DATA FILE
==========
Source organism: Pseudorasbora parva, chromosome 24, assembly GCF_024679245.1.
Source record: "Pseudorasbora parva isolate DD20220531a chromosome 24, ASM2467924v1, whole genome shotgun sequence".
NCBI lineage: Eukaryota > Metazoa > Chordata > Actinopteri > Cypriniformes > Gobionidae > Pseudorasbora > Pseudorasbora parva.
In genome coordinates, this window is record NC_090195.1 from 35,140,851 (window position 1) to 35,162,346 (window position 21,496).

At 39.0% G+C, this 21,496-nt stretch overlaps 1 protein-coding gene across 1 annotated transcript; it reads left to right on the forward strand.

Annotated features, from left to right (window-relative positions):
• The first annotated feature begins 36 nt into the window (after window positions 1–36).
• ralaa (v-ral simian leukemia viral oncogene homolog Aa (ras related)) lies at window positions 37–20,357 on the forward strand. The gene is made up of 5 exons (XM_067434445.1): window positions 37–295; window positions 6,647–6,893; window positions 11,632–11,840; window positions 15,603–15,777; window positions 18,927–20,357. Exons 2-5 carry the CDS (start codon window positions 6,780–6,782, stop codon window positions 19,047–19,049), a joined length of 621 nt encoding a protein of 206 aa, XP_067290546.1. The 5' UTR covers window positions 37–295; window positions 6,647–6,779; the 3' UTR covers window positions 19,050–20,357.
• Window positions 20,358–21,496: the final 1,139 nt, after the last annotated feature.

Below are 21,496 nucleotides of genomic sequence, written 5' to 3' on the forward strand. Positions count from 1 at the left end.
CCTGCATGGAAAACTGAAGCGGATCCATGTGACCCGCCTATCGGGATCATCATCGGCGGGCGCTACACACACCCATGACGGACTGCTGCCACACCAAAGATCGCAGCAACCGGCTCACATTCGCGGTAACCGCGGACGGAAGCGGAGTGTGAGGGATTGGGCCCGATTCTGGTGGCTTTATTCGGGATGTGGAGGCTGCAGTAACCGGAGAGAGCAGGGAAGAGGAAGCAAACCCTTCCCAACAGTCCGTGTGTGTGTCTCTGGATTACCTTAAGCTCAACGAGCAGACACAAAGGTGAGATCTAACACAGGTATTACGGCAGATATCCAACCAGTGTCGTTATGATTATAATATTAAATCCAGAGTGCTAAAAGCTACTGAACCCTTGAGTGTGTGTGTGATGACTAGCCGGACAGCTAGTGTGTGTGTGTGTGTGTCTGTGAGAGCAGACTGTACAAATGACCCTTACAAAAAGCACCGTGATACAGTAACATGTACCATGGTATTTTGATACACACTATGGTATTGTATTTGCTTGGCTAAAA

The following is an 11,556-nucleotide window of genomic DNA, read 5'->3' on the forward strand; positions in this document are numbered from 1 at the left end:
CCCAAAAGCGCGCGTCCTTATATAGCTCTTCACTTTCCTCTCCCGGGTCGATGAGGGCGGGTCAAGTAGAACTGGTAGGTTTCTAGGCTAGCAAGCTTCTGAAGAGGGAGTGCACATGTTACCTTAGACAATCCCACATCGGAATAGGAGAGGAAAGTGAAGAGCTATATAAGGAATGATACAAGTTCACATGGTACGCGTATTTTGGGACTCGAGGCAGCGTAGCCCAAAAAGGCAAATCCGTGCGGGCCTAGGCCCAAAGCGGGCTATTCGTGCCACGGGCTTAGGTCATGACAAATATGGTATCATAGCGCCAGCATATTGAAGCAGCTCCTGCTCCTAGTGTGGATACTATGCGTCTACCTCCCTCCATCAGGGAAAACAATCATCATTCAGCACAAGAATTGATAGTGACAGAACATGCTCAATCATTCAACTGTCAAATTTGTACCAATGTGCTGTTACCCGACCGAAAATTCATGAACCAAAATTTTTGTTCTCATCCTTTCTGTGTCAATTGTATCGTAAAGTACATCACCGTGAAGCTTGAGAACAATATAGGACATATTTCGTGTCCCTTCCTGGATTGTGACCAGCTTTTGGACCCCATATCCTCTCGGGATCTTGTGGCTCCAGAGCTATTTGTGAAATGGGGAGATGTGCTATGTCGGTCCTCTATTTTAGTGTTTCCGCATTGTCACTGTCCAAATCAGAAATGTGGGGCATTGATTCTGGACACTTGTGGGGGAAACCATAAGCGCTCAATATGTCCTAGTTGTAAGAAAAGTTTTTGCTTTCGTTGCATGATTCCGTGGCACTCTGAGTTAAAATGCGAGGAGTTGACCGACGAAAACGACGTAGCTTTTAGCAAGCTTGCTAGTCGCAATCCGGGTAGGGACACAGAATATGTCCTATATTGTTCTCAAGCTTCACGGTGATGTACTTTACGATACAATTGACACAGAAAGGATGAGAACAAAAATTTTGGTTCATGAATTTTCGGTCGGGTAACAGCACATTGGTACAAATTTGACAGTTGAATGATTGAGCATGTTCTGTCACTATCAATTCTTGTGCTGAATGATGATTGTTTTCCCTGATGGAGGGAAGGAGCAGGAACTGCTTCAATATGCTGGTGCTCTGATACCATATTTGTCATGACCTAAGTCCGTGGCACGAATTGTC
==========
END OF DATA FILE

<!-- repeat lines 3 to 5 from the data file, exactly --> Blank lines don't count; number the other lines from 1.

NCBI lineage: Eukaryota > Metazoa > Chordata > Actinopteri > Cypriniformes > Gobionidae > Pseudorasbora > Pseudorasbora parva.
In genome coordinates, this window is record NC_090195.1 from 35,140,851 (window position 1) to 35,162,346 (window position 21,496).

At 39.0% G+C, this 21,496-nt stretch overlaps 1 protein-coding gene across 1 annotated transcript; it reads left to right on the forward strand.